We can fix it by adding the proper subject right after the participial phrase:

Hiking the trail, Squiggly and Aardvark heard birds chirping loudly.

Here's another dangling modifier:

Wishing I could sing, the high notes seemed to taunt me.

Did you see the problem? The high notes are the only subject in the sentence, so the participial phrase "wishing I could sing" attaches to that noun because it doesn't want to dangle. That makes a sentence that says the high notes wish I could sing. If they were capable of wishing, they might wish I could sing, but what I'm really trying to say in that sentence is

Wishing I could sing, I feel taunted by the high notes.

In that sentence, "wishing I could sing" correctly modifies the subject "I," and it makes a lot more sense than imagining cringing high notes.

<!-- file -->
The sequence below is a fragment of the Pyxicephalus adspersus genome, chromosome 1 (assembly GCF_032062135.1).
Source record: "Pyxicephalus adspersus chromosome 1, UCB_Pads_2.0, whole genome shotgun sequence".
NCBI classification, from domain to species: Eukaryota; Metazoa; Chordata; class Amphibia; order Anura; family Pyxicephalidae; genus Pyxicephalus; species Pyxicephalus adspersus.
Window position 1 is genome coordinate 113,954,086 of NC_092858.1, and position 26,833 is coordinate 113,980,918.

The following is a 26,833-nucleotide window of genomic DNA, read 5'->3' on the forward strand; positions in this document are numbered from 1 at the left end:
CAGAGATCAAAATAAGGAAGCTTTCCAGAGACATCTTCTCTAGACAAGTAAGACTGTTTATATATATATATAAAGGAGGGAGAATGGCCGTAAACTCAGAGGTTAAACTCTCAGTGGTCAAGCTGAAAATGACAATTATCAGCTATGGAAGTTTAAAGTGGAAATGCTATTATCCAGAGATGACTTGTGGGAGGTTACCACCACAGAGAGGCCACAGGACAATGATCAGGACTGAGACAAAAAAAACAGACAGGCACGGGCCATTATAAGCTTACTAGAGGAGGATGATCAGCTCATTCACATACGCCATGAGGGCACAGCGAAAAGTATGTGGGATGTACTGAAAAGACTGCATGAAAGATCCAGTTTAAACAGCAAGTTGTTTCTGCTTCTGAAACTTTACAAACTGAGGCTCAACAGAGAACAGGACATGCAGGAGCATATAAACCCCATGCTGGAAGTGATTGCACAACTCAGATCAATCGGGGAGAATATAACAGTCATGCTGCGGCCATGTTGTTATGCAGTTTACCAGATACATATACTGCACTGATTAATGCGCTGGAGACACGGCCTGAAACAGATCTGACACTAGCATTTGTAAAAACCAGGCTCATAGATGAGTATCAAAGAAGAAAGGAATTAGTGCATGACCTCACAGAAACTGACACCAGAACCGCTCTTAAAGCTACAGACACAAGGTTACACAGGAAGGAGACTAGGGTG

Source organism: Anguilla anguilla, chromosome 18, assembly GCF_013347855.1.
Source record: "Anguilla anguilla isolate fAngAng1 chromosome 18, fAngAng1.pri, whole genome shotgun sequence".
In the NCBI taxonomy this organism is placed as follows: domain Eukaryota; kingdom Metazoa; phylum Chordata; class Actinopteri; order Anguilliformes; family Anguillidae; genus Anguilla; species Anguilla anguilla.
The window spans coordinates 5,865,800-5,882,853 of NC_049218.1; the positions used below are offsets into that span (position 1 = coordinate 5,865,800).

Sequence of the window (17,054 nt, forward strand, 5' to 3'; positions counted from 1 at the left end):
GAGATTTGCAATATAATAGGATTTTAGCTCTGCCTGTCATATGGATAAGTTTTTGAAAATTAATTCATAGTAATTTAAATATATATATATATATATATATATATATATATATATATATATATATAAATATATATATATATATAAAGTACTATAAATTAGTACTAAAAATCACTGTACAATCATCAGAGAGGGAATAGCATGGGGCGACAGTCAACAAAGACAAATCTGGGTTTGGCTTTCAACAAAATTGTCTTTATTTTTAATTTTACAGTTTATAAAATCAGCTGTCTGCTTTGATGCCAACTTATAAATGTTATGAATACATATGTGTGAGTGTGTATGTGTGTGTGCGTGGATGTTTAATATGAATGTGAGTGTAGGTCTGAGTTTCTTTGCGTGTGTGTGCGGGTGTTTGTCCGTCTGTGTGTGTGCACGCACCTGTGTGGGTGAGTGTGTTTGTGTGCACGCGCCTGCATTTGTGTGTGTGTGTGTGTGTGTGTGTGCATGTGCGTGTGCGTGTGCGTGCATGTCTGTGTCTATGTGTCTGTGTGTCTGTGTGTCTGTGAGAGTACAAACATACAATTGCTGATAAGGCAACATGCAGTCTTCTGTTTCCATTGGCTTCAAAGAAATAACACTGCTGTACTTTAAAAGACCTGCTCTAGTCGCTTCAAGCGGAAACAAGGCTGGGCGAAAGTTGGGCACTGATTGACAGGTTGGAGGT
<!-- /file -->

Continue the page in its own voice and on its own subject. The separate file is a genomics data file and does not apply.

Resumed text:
So to sum up, a dangling participle modifies the wrong noun. Usually you've left the subject implied and are taking for granted that your reader will know what you mean, which is generally not a good writing strategy. You fix a dangling modifier by putting the proper subject in the sentence, usually right after the participle or participial phrase.

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Underline the verb and circle the participle in these sentences.

The swimming pool heaved during the earthquake.
[verb=heaved, participle=swimming]

She dropped her curling iron.
[verb=dropped, participle=curling]

I have a hammering headache.
[verb=have, participle=hammering]

Every day Julie is thankful for running water.
[verb=is, participle=running]

The battering ram failed the test.
[verb=failed, participle=battering]

Underline the participial phrase and draw an arrow to the subject it is modifying.

Ordering pizza, I pondered Italian seasonings.
[participial phrase=ordering pizza, subject=I]